Chapters 8 and 9 in Jeremiah in are difficult to read. Jeremiah continues to tell the people of their sin, but the people continue to act as if all is well – they do not see a need to repent or change their ways. Imagine a small animal that has had its stomach completely ripped open by a predator, and someone comes along and puts a small Band-Aid designed to cover a scraped knee onto this gaping bleeding wound. Do you get the picture? Can you grasp how a Band-Aid would be completely inadequate to heal the wound inflicted on this poor animal? In Jeremiah 8:11 this is the picture the prophet is trying to make clear to the people of Judah.
They dress the wound of my people as though it were not serious. “Peace, peace,” they say, when there is no peace. Jeremiah 8:11
Jeremiah has walked the streets of Jerusalem looking for anyone who is righteous or honest. He tells us what he has found instead.
From the least to the greatest, all are greedy for gain; prophets and priests alike, all practice deceit. Jeremiah 8:10b NIV
Are they ashamed of their loathsome conduct? No, they have no shame at all; they do not even know how to blush. So they will fall among the fallen; they will be brought down when they are punished, says the LORD. Jeremiah 8:12 NIV
The wound of the people of Judah is not a physical, bleeding one – at this time. The siege, the sword, and the famine are still in Judah’s not too distant future. No – the wound Jeremiah was speaking of was a spiritual one. Judah had turned away from their one true God, had embraced, followed, and worshiped other gods, who had no power to save them, to help them, or to even listen to them (as these were simply made of wood and stone).
Jeremiah describes his own and God’s lament over Judah’s sin in these verses.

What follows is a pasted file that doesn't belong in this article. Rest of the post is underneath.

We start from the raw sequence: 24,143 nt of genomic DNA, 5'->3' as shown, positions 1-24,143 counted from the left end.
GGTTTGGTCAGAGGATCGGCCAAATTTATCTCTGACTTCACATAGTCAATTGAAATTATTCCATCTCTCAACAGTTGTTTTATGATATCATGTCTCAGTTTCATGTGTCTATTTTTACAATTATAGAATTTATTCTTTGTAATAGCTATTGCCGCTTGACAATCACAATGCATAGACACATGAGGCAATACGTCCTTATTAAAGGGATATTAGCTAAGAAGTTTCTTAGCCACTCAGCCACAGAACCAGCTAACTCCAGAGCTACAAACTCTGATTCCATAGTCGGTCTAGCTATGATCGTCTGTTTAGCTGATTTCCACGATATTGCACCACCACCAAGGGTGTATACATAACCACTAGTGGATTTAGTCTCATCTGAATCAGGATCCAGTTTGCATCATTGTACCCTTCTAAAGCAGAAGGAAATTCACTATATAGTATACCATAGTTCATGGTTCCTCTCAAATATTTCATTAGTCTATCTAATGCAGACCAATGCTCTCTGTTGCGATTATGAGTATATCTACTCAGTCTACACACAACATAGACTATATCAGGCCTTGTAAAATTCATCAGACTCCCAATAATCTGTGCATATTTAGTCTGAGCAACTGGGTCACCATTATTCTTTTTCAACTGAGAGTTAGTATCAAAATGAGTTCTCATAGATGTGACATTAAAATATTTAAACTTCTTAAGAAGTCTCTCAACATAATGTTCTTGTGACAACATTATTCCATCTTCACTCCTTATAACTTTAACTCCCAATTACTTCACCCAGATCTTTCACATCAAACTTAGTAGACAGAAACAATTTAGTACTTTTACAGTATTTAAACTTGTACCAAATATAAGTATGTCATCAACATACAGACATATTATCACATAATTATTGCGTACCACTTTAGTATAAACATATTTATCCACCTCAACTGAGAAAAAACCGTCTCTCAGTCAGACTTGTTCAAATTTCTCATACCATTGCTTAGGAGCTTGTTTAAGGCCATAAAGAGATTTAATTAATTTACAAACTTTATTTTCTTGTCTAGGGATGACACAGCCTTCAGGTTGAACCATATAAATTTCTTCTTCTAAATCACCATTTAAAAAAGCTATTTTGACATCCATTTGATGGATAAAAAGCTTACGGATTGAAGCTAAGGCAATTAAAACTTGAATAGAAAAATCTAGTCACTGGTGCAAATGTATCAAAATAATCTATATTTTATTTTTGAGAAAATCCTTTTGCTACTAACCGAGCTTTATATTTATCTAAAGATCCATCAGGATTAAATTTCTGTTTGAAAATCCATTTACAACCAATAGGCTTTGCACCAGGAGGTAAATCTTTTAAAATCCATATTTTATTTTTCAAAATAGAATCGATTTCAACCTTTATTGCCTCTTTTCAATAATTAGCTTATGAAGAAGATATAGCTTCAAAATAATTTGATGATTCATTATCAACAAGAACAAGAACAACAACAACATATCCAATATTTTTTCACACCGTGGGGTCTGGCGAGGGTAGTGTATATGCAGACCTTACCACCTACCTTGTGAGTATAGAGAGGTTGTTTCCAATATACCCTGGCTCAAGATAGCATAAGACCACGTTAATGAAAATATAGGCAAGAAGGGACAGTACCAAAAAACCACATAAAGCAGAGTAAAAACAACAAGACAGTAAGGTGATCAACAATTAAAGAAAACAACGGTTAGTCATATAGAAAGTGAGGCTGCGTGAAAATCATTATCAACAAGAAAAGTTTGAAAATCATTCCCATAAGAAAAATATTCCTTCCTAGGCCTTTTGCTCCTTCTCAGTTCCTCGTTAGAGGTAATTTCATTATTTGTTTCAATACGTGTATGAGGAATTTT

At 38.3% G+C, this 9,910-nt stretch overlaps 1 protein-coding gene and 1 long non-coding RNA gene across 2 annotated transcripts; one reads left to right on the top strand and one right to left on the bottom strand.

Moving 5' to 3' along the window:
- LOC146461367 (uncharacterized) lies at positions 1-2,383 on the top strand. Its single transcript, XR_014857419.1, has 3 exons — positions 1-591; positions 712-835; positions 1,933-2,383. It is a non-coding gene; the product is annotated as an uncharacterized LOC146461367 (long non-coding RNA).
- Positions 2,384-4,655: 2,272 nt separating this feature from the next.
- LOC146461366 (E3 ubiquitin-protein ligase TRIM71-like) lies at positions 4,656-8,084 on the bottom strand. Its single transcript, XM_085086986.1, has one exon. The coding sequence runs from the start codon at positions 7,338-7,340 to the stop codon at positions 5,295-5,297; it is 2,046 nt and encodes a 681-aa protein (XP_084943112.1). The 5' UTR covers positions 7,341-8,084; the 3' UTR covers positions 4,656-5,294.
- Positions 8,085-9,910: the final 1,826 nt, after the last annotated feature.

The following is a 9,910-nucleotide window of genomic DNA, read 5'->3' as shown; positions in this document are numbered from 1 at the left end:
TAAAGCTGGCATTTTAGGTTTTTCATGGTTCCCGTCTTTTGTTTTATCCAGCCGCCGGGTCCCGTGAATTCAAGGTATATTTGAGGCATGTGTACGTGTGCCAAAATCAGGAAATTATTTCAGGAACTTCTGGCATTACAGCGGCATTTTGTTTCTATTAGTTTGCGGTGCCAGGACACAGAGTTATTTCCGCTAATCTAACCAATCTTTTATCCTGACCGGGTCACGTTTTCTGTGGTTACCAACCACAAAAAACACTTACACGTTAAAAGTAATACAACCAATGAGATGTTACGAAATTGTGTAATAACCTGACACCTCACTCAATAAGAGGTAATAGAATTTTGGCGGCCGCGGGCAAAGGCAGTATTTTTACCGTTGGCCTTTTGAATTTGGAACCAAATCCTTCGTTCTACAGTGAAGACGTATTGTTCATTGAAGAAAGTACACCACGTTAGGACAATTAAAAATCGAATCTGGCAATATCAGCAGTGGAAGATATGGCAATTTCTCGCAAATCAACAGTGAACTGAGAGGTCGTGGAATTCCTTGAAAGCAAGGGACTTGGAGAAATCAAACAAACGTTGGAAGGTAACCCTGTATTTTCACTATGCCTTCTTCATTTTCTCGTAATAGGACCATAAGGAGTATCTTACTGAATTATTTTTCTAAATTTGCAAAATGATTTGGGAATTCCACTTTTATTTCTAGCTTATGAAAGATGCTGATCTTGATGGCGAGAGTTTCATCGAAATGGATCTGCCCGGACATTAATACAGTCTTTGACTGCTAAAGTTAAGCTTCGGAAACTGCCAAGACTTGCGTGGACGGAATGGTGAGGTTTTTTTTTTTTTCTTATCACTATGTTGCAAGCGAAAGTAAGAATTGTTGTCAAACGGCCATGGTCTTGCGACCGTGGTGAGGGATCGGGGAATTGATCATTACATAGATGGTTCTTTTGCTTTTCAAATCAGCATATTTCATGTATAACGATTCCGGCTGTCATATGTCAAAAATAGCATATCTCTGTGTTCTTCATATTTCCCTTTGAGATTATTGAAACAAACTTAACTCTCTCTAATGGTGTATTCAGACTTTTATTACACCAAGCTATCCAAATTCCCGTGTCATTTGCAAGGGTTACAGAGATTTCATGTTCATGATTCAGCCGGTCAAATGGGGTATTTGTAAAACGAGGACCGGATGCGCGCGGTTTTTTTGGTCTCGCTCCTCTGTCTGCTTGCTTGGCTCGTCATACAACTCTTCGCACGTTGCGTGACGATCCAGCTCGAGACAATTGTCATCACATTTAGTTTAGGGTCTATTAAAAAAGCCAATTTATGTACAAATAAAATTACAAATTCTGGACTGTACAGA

O my Comforter in sorrow, my heart is faint within me.
Listen to the cry of my people from a land far away:
“Is the LORD not in Zion? Is her King no longer there?”
“Why have they provoked me to anger with their images, with their worthless foreign idols?”
“The harvest is past, the summer has ended, and we are not saved.”
Since my people are crushed, I am crushed; I mourn, and horror grips me.
Is there no balm in Gilead? Is there no physician there?
Why then is there no healing for the wound of my people? Jeremiah 8:18-22
These words are painful to read, and they express a deep grief over a wound that was not being addressed, so could not be healed. The balm of Gilead was a well known salve used to help heal wounds. Egyptians sought it (Genesis 37:25, Jeremiah 46:11), and its medicinal qualities were well known. But, to heal a wound – first the injury must be recognized and acknowledged. Then steps can be taken to clean the wound, apply medicine to the area, stitch it, and wrap it up, so that healing can actually take place. The people of Judah couldn’t apply the ‘balm of Gilead’, as they did not acknowledge that they even had a wound. Do you have a wound that needs to be acknowledged? Do you have an injury that you have ignored, or denied? If so, identifying it to yourself and to God, is a good first step.